I took a couple days off last week with the intention of going camping but our plans fell through. The weather forecast called for thunderstorms and 90°F temperatures. Since this was supposed to be our puppy’s first camping trip, we decided that thunder and heat stroke would probably not be the best way to introduce him to it. As it turned out, the thunderstorms never came and by Friday the temperature was back down to a reasonable 70ºF. It was too late to get a campsite so we had to stay home anyway, but I was determined not to waste my two vacation days. I took the puppy on another hike. This one was a bit longer than the first and a bit more intense.
The section we did starts where we left off last time, at Twin Ponds, and works its way down the hill, over the Interstate, back under the Interstate, past Bayfront Festival Park and hooks up with the Lakewalk behind the DECC (Duluth Entertainment and Convention Center). The first section of trail was shady nearly the whole time, but this section of the SHT was quite sunny, even though half of it is wooded. Even at only 70ºF the direct sun of mid-day was almost too much to bear for the little guy. He was walking a bit slow when we started on our way back, and so was I since the way back is straight up hill.
The start of the section is wooded, quite rocky, and zags downhill through Cascade Park and Point of Rocks Park. Both “parks” are undeveloped and, as far as I can tell, only accessible via the SHT. There are many rock outcroppings throughout the parks where it would be excellent to pause for a picnic, or to take in the sunrise over Lake Superior and the Aerial Lift Bridge in Canal Park. The views are stunning. Since I chose the wrong time of day to hike (noon), we didn’t stop at these areas for very long; the rock was too hot for puppy paws.
Once through the woods, the trail crosses Michigan Avenue, then I-35 by way of a foot bridge. On the other side of the highway it turns to go down a ramp, then curves back under the Interstate, following beneath it for a while. This was very lucky because there wasn’t much but hot concrete for the puppy to walk on, all in direct sunlight with no shade at all, and the I-35 bridges overhead made for some much appreciated shade. We stayed there for a bit and then continued on.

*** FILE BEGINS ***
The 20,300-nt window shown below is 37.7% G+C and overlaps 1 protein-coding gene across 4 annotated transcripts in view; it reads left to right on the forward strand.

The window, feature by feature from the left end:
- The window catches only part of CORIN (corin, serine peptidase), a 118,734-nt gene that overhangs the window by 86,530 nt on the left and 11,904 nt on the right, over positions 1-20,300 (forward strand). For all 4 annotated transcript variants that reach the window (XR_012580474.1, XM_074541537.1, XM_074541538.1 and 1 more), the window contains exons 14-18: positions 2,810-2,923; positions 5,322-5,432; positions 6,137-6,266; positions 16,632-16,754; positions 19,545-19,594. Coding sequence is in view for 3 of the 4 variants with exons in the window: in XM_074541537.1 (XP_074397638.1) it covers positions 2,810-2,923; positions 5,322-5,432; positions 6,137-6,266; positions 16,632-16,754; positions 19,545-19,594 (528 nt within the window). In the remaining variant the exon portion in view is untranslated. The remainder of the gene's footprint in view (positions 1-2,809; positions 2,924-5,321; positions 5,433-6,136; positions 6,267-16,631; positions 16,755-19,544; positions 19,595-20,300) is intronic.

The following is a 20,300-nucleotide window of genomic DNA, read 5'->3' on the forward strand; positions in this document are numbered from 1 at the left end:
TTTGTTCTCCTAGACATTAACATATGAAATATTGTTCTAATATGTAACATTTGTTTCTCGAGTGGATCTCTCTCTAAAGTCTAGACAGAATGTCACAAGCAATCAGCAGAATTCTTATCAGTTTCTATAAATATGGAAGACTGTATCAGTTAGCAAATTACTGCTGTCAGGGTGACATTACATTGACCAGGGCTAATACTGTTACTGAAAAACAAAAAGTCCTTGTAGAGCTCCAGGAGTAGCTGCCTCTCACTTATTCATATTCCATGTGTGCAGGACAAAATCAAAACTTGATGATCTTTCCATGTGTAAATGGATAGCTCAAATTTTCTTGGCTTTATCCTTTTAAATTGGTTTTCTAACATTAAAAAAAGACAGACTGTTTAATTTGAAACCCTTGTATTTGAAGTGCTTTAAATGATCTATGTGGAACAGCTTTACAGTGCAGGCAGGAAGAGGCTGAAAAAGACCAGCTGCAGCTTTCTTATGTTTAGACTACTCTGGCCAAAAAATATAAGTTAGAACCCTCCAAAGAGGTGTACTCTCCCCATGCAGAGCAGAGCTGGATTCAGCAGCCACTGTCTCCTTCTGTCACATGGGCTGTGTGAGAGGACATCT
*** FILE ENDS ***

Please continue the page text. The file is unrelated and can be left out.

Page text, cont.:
When the trail finally emerges from under the Interstate it lands you in front of Bayfront Festival Park, takes you in front of the park for a distance, then turns to go to the Great Lakes Aquarium. It connects there to the Lakewalk, which runs along the bay behind the DECC. At this point it’s supposed to follow a foot bridge across a canal, then turn right to follow the Lakewalk along the bay, then curves left under the Aerial Lift Bridge, and left again to loop back and follow along the shore of Lake Superior for several miles. That day, however, the foot bridge was out. So I had to turn left and walk around the William H. Irvin barge/museum. I could have easily connected back to the Lakewalk/SHT by going all the way around, but since I have walked that many times, and my puppy and I were running out of water, I simply cut across from the bow of the Irvin, through some business parking lots, and straight through Canal Park to the pebble beach (which the Lakewalk/SHT borders).
Rye and I stood in the cold, refreshing water for as long as we could stand and relaxed for 15-20 minutes until we started back. I had brought a dish towel with me, just in case, and before we left the lake I dunked the towel in the water, rung it out a bit and tied it around Rye’s neck to help keep him cool on the hike back. There has been a lot of new construction in the Canal Park area and one addition near the public restrooms and tourist info building is a water fountain that includes a dish at the bottom for pets! This, if not anything else, should prove how dog-friendly Duluth is. I should mention the dish has small holes in the bottom so the water eventually drains out, meaning there is never standing water boiling in the hot sun. After I re-filled the four water bottles we hiked back under the Interstate, over the Interstate, and up the hill through the woods.
This was a difficult hike for the puppy because of the heat, and the rocky trail up the hill made it difficult for me—well that and my less-than-in-shape lung capacity. I forgot to check the time when we left but we went a total of about 5 miles (half over rugged, wooded terrain and half over concrete paths). Due to the heat we had to stop to let the puppy rest several times for a total of at least 30 to 40 minutes, so I think in total we were gone 3 hours or so, but probably only were moving 2.5 of those hours.
And as always, people, please leave your dog on-leash. Dear Fluffy does not need freedom from a leash as much as he/she needs you to watch his/her back. Whenever a dog does something regrettable, the owner is always heard to say, “I just don’t understand. Fluffy NEVER does that.”